The Navy Is Designing a Drone That Flies and Swims

By Carl Engelking | April 2, 2015 5:02 pm
The latest prototype of the Navy's duck-like drone. (Credit: United States Naval Research Laboratory)

The latest prototype of the Navy’s duck-like drone. (Credit: United States Naval Research Laboratory)

The United States Navy is incredibly interested in developing undersea robots and flying robots. So why not find a drone that can do both?

That’s exactly what the Naval Research Laboratory’s Flimmer Program aims to do. Early prototypes of the Flimmer — a portmanteau of “flying swimmer” — have successfully been launched from a plane at 1,000 feet, splashed down on the water’s surface, then dove underwater reaching speeds of 11 miles per hour. Though the drone’s design still needs a lot of tweaking, it could someday be used to hunt enemy submarines from the air and sea.

The biggest hurdle for Flimmer’s designers is that water is roughly 1,000 times denser than air. Weight is the enemy of a flying drone, as heavier aircraft require more lift to stay airborne. Underwater craft, on the other hand, are built to be thick and heavy to protect electrical components from crushing under pressure. The Flimmer needs to be light enough to fly, yet strong enough to handle the impact of a splashdown and water pressure.

The latest version of the Flimmer is called the Flying WANDA, for “Wrasse-inspired Agile Near-shore Deformable-fin Automaton.” It has fins tucked away at the end of its wings that fold upward to stabilize the craft in the air, while a rear propeller provides the thrust. In the water, the rear fins, and a pair of fins near the front of the body, are used to steer.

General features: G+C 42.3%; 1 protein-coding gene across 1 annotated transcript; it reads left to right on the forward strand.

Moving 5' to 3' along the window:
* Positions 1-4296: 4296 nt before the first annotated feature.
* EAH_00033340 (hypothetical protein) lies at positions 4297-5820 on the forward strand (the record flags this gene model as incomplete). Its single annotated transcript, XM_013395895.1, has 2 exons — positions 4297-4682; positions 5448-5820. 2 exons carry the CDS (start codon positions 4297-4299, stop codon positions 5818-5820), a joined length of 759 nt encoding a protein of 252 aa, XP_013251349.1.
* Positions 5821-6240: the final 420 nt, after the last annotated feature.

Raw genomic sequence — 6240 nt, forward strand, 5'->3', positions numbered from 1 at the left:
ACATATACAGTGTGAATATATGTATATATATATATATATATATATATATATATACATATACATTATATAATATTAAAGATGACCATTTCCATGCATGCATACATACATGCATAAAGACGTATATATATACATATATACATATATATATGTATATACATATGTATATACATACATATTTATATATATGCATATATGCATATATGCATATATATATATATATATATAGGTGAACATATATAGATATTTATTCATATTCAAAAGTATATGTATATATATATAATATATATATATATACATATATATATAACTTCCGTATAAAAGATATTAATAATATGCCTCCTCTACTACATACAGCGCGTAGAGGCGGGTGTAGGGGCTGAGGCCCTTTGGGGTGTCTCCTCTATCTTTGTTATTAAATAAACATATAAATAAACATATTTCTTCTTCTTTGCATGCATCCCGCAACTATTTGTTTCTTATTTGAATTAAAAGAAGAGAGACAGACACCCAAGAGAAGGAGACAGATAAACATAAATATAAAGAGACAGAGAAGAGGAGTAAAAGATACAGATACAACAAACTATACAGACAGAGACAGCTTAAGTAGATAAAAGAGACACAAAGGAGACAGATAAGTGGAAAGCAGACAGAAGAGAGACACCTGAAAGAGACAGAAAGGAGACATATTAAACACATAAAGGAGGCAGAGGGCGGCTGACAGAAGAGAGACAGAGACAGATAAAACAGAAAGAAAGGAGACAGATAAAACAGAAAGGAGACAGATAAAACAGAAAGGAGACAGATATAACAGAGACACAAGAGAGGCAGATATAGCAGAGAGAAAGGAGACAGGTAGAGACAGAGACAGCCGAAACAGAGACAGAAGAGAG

In the air, WANDA can reach speeds up to 57 miles per hour, and clock 11 miles per hour underwater.

The Flimmer splashes down. (Credit: United States Naval Research Laboratory)

The Flimmer splashes down. (Credit: United States Naval Research Laboratory)

The Navy envisions using their duck-like drone to provide quick reconnaissance by flying to a location, landing in the water and following an enemy submarine. Engineers will continue to alter the Flimmer’s design to improve its air-to-sea abilities. However, there’s no timeline for when the Flimmer will be deployed in enemy waters.

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